Property purchased for the Route 29 Scenic Byway
Transportation Commissioner Jamie Fox today joined DEP Commissioner Bradley Campbell and U.S. Representative Rush Holt to announce the preservation of property along Route 29 across from Bull’s Island Recreation Area.
The 221-acre property owned by the Schuck family in Stockton was purchased using federal and state funding.
"Route 29 is New Jersey’s first designated Scenic Byway, and it is important that we preserve and protect open space along this wonderful highway corridor," Commissioner Fox said. "The property we are acquiring buffers the Delaware River and will be a tremendous addition to Bull’s Island Recreation Area and the Route 29 Scenic Byway."
Bradley M. Campbell, Commissioner of the Department of Environmental Protection added his sentiments. "It is especially gratifying to protect this land. It is one of the largest remaining developable tracts in the Delaware River Bluffs Corridor project area, which includes the D&R Canal. This is a priority project area for DEP and these watershed lands protect two of New Jersey’s most vital waterways."
Congressman Rush Holt (NJ-12) earmarked $1 million in federal funds toward the purchase. "I am pleased to have secured federal funds that will help expand New Jersey’s first-ever scenic byway," Holt said. "And I will continue to work in Congress to protect more of New Jersey’s natural treasures for future generations to enjoy."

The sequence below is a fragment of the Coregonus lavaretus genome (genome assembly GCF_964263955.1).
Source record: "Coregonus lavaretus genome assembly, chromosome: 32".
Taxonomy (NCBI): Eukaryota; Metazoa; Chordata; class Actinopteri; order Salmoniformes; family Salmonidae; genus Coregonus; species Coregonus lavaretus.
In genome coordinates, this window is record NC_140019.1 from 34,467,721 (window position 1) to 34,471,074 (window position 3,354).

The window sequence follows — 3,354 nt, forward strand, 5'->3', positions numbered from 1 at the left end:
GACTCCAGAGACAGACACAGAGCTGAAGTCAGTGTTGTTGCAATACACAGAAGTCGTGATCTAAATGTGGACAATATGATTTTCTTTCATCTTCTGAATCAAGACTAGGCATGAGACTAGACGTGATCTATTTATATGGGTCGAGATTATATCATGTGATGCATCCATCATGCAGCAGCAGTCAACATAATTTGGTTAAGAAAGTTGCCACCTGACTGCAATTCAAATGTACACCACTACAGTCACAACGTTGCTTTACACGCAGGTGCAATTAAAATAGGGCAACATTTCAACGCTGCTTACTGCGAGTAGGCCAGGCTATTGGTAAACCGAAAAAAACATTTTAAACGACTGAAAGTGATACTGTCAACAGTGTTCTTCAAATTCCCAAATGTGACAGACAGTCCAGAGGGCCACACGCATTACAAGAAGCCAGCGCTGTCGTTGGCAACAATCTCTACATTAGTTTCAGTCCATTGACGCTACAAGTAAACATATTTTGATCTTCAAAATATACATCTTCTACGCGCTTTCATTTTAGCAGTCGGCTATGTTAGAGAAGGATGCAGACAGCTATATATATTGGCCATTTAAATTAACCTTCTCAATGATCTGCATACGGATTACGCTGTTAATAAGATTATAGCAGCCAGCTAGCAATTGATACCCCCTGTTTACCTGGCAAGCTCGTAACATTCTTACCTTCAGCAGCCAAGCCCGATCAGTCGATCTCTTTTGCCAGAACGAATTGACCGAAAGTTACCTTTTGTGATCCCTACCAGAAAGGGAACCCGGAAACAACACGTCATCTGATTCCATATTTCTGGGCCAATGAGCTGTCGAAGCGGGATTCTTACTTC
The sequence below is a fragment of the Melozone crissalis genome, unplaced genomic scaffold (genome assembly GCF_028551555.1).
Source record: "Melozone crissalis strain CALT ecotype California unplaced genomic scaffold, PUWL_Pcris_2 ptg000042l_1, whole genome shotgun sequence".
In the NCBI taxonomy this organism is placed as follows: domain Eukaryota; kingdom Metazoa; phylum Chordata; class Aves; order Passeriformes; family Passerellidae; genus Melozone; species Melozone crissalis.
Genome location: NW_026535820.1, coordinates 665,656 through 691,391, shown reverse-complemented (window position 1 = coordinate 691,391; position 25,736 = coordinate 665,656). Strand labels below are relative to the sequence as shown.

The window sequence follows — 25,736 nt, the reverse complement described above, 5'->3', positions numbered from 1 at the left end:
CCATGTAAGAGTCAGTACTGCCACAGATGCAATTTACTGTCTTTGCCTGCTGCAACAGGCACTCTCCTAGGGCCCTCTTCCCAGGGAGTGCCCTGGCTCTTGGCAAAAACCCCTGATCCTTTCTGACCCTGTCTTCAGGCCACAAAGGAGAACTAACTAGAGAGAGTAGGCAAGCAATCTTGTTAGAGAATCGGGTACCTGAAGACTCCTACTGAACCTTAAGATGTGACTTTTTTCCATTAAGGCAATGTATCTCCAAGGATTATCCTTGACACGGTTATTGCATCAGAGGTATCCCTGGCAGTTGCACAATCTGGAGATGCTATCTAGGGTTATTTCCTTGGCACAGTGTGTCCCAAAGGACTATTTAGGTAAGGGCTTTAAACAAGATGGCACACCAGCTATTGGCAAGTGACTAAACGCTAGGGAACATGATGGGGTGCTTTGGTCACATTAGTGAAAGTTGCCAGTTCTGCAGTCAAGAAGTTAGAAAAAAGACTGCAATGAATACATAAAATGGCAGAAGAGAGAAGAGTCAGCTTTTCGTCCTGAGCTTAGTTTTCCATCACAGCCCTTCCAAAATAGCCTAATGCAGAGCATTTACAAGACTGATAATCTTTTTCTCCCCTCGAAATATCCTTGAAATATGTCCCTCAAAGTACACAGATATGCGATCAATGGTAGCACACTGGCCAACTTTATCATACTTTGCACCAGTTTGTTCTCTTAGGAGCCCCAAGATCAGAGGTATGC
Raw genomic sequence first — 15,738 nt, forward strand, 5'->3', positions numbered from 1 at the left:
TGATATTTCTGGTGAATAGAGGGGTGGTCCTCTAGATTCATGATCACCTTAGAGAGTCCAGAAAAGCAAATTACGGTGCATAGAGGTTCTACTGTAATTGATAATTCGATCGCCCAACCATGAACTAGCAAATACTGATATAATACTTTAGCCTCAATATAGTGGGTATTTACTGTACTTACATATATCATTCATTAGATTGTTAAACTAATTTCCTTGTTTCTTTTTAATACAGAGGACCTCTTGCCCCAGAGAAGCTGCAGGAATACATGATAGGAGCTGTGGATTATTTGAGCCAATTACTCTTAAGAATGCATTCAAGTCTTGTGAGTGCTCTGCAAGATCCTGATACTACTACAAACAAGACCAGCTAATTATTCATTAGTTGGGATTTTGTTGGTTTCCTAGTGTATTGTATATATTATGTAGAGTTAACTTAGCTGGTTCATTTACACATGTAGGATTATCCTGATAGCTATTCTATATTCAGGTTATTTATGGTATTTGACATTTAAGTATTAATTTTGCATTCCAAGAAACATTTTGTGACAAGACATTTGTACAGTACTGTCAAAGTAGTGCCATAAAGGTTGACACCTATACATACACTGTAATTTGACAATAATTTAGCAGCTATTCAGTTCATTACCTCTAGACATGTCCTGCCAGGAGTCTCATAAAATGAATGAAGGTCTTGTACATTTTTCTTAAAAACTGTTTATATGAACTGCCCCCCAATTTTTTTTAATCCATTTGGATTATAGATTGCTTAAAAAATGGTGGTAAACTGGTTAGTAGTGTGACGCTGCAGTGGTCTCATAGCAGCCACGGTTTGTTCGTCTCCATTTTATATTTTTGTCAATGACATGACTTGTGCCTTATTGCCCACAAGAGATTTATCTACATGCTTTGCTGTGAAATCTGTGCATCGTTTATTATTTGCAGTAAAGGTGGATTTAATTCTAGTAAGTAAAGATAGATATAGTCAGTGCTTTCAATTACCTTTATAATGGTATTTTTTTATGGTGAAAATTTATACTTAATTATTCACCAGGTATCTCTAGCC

Route 29 was nominated as the state’s first scenic byway under a federal program that helps to preserve scenic corridors. Approximately 35 miles long, and bordering the Delaware River, the Route 29 Scenic Byway stretches from the historic areas of Trenton to the rural landscapes of Hunterdon County.
Funding for this purchase includes $1 million from the Federal Scenic Byway program, secured by Representative Holt. The remaining funding was provided by the State Green Acres Program and the Garden State Preservation Trust.
The USDOT recognizes certain roads as National Scenic Byways based on their archaeological, cultural, historic, natural, recreational and scenic qualities. There are 72 designated byways in 32 states. Route 29 is New Jersey’s first and only Scenic Byway.
The goals of the National Scenic Byway program are to expand public awareness of these corridors; improve the quality of the byways; provide quality locations for recreational endeavors; and to foster state and local partnerships with the federal government.
The Green Acres Program was created in 1961 to meet New Jersey’s growing recreational and conservation needs. To date, Green Acres has protected more than 507,000 acres of open space and developed hundreds of public parks, bringing the statewide system of preserved open space to more than 1.2 million acres of open space and farmland.